The proposed legislation would also clarify the scope of the Antiquities Act by limiting the types of resources that it can be used to protect. Bishop’s bill would define “objects of antiquity” as “relics,” “artifacts,” “skeletal remains,” “fossils,” and “certain buildings” already constructed. The bill would also codify the president’s power to reduce the size of monuments designated by predecessors.
Regardless of the bill’s outcome, the Antiquities Act should be recognized as an ineffective and inappropriate law that is incompatible with our American system of government, which typically rejects such wide-ranging executive authority. If nothing else, this much should be clear: If monument designations were good public policy, they wouldn’t require presidential proclamations. The same, of course, could be said of Trump’s unilateral monument reductions, should they withstand legal challenges. As long as such decisions are made by presidential decree, any particular outcome will be hopelessly uncertain and may last only as long as a president’s tenure in the White House — and that’s hardly an effective conservation strategy.
The only real solution is to get rid of the antiquated law that got us in this position in the first place. Congress should make the Antiquities Act a thing of the past and require that national monuments be established through individual legislative action, as is the case with national parks and federal wilderness areas. After all, if government is simply the word for the things we do together, as progressives like to tell us, then let’s actually govern together — even when it comes to our land-conservation policies.
– Mr. Regan is a research fellow at the Property and Environment Research Center in Bozeman, Montana. (Source) ☼
Australian Birds Steal Fire to Smoke Out Prey
By Mindy Weisberger
Grassland fires that are deadly and devastating events for many kinds of wildlife are a boon to certain types of birds known as fire foragers. These opportunists prey on animals fleeing from a blaze, or scavenge the remains of creatures that succumbed to the flames and the smoke.
But in Australia, some fire-foraging birds are also fire starters.
Three species of raptors — predatory birds with sharp beaks and talons, and keen eyesight — are widely known not only for lurking on the fringes of fires but also for snatching up smoldering grasses or branches and using them to kindle fresh flames, to smoke out mammal and insect prey.
Scientists recently collected and evaluated reports from Aboriginal and nonindigenous people of these so-called firehawks — black kites (Milvus migrans), whistling kites (Haliastur sphenurus) and brown falcons (Falco berigora) — to better understand this unusual behavior, and to evaluate its implications for fire management in regions where the birds are active, the researchers wrote in a new study.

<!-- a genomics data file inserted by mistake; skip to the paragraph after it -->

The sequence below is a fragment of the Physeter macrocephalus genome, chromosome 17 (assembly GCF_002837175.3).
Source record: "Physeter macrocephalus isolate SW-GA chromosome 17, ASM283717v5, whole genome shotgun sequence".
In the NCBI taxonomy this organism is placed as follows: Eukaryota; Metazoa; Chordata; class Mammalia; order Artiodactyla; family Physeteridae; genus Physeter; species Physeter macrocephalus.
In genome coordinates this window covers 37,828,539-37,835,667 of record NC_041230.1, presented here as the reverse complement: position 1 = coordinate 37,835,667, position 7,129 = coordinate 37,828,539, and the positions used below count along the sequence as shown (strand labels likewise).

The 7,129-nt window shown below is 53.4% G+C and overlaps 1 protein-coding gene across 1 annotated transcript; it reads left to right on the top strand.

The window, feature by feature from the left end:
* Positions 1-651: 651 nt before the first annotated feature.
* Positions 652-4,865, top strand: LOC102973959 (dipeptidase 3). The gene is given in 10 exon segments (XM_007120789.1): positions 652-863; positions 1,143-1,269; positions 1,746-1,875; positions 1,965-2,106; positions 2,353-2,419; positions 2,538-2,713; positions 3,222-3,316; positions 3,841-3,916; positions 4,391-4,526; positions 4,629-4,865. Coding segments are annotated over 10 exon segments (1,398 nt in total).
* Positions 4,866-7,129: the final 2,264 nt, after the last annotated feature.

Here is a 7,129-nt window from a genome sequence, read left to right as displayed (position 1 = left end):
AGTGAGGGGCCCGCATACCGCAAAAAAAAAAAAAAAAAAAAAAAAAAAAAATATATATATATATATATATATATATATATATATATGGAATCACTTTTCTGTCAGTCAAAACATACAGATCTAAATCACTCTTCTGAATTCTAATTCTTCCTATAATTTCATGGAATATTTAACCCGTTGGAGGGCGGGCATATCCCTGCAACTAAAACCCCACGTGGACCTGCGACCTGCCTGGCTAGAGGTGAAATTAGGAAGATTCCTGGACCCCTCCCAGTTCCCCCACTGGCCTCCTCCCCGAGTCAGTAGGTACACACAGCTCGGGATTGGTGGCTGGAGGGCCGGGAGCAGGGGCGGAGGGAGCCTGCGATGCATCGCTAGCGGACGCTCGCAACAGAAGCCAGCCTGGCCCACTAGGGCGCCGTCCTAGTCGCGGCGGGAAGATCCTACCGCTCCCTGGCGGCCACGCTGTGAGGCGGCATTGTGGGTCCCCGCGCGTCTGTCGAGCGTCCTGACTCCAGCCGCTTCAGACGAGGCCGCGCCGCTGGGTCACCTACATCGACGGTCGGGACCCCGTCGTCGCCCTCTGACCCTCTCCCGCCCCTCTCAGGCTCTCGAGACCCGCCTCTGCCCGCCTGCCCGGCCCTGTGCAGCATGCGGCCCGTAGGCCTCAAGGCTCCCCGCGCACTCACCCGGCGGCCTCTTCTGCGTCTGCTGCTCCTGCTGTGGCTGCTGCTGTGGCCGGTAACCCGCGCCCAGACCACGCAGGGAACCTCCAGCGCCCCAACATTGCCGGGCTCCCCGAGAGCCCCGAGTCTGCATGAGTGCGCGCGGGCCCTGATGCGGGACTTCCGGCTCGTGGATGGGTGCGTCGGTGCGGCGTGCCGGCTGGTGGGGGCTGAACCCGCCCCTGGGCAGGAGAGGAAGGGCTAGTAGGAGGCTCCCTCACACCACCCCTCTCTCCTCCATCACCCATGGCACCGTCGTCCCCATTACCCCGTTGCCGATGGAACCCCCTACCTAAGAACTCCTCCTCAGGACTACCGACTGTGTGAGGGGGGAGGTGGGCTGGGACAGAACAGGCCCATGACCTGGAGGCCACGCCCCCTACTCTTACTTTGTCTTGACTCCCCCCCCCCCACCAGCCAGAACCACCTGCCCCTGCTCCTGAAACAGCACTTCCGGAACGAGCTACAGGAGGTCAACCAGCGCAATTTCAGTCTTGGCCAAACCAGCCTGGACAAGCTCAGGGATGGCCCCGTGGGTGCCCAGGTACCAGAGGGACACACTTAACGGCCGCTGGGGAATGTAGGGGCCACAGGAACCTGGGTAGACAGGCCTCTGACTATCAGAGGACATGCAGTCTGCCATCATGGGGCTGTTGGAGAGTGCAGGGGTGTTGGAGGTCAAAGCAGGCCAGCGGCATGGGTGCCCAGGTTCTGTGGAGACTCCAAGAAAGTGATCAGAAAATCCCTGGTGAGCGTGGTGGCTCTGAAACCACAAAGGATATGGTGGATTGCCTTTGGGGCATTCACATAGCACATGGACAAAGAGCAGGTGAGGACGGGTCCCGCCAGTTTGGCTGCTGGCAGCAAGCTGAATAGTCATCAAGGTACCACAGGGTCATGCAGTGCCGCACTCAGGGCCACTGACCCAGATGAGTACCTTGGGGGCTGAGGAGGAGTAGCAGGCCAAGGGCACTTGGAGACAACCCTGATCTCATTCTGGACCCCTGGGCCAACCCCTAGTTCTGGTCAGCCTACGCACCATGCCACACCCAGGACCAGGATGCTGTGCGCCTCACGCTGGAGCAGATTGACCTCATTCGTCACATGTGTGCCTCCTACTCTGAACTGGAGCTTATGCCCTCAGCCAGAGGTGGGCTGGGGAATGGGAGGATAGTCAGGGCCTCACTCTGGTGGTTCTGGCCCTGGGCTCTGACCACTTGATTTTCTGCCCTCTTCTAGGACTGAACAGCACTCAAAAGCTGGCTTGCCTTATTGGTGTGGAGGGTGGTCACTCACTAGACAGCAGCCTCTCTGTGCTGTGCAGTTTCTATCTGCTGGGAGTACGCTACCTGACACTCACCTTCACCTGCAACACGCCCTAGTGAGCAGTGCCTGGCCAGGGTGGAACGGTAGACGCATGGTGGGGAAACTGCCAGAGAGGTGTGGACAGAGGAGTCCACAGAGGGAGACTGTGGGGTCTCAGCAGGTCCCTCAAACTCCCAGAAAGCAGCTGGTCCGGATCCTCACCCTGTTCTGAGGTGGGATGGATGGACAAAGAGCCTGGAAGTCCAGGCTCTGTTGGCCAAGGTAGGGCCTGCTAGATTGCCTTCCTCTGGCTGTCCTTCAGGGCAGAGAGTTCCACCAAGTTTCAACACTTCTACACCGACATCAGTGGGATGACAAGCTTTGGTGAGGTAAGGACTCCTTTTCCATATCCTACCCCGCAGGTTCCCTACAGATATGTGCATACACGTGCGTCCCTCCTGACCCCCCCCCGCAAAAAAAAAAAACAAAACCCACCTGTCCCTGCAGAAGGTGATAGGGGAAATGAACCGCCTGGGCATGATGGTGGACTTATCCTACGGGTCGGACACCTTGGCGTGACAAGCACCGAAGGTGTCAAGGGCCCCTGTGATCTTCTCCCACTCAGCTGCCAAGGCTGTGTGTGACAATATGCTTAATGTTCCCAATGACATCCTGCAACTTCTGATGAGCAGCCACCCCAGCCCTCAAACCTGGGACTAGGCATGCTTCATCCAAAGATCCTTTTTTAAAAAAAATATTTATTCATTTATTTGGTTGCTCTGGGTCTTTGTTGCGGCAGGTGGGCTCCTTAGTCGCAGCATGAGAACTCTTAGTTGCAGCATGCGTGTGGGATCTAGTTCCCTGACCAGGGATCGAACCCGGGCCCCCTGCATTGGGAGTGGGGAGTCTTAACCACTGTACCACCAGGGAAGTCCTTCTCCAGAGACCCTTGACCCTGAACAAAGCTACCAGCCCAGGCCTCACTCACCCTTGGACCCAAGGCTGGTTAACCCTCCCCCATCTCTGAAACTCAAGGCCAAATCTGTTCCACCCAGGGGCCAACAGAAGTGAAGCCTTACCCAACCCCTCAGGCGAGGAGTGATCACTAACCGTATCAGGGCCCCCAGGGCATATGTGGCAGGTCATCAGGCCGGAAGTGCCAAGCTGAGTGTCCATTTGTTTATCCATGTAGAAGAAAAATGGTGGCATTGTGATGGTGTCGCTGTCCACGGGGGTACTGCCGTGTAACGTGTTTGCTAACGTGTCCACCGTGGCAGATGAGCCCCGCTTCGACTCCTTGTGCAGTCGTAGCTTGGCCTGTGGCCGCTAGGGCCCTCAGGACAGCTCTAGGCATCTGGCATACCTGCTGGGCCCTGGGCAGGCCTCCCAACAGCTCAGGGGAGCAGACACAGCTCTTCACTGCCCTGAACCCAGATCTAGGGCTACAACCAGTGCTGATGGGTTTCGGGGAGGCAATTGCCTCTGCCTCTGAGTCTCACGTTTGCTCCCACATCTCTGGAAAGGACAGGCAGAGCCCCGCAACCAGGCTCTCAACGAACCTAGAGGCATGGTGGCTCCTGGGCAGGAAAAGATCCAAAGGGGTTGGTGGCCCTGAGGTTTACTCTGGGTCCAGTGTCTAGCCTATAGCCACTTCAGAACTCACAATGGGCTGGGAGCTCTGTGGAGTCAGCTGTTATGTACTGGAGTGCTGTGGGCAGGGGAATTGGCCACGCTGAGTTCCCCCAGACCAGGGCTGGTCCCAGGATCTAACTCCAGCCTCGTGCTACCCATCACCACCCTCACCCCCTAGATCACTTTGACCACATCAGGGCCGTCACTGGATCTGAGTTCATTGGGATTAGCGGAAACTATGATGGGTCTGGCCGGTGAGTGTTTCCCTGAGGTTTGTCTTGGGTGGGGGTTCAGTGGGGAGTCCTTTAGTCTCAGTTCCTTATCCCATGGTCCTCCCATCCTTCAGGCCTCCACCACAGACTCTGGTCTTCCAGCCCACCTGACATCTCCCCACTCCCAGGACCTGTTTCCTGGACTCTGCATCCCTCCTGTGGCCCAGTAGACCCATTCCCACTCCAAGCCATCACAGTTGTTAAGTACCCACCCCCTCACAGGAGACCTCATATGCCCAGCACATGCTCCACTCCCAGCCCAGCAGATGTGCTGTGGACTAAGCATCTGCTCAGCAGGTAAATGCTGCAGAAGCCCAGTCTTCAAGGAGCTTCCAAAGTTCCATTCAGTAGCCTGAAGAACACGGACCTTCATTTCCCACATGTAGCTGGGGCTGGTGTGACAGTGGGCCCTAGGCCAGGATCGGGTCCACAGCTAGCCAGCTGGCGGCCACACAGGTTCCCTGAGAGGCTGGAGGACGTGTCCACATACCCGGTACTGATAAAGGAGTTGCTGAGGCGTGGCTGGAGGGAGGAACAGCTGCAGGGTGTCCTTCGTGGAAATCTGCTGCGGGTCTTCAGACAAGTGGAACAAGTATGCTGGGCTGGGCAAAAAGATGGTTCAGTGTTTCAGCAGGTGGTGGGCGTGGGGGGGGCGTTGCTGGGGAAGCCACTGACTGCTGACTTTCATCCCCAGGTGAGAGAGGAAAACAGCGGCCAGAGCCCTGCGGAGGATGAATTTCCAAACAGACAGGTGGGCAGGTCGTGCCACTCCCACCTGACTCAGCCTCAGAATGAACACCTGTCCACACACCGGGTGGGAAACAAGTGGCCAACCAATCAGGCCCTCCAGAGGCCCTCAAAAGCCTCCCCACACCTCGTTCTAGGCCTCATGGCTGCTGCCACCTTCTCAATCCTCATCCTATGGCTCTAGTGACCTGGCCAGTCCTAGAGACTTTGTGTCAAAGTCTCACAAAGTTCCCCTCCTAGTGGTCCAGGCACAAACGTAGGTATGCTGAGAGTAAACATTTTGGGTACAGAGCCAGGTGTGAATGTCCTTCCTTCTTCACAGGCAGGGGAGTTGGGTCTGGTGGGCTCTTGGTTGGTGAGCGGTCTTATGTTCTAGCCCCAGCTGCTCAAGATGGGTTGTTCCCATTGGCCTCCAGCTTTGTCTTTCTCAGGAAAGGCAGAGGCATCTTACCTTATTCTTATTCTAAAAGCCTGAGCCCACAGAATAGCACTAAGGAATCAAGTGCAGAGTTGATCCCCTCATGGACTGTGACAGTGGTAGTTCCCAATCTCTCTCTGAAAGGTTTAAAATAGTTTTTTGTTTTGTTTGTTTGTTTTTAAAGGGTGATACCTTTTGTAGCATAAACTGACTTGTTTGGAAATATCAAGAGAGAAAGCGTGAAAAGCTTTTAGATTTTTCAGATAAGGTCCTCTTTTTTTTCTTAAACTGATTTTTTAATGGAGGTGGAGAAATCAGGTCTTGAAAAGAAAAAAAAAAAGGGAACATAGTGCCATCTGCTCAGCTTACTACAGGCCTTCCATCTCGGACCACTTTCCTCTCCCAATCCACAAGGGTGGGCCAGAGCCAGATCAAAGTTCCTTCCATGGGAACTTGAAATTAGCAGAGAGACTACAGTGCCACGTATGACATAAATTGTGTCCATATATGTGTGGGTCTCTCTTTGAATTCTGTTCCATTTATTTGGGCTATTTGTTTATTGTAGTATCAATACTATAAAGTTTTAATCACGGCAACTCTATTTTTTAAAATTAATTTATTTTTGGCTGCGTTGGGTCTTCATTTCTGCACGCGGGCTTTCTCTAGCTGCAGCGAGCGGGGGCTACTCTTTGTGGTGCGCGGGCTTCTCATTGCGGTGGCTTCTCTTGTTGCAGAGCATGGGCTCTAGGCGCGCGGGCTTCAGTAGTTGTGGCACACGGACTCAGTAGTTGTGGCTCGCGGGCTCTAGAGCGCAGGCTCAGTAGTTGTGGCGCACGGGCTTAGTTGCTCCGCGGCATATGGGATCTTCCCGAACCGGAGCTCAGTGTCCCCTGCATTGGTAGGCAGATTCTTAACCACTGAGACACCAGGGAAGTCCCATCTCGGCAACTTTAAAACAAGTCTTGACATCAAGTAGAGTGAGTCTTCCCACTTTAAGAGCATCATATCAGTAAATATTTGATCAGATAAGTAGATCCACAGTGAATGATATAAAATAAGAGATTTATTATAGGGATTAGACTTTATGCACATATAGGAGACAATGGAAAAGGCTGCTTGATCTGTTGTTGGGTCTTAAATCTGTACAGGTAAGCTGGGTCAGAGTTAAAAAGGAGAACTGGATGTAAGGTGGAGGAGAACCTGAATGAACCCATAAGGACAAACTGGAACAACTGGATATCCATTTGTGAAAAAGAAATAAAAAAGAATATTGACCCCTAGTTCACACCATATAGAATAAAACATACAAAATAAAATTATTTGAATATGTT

Aboriginal people in some parts of northern Australia referenced the fire-spreading actions of firehawks in sacred rituals and noted numerous sightings of the firehawks. In total, the study authors identified 12 Aboriginal groups in which people described firsthand sightings of raptors deliberately setting new fires with smoldering brands salvaged from existing fires, acting on their own and cooperating with other birds. Read more ☼
“Government is instituted for the common good; for the protection, safety, prosperity, and happiness of the people; and not for profit, honor, or private interest of any one man, family, or class of men; therefore, the people alone have an incontestable, unalienable, and indefeasible right to institute government; and to reform, alter, or totally change the same, when their protection, safety, prosperity, and happiness require it.” —John Adams (1776)
“The society that puts equality before freedom will end up with neither. The society that puts freedom before equality will end up with a great measure of both.” — Milton Friedman
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1) Support private property rights.
2) Support multiple use management of federal lands for agriculture, livestock grazing, mining, oil and gas production, recreation, timber harvesting and water development activities.
3) Support a balance of environmental responsibility and economic benefit for all Americans by urging that environmental policy be based on good science and sound economic principles.
Newsletters can be viewed online on Jonathan’s Wryheat Blog:
See my essay on climate change:
The Constitution is the real contract with America.
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People for the West – Tucson, Inc.
PO Box 86868
Tucson, AZ 85754-6868
Jonathan DuHamel, President & Editor
Dr. John Forrester, Vice President
Lonni Lees, Associate Editor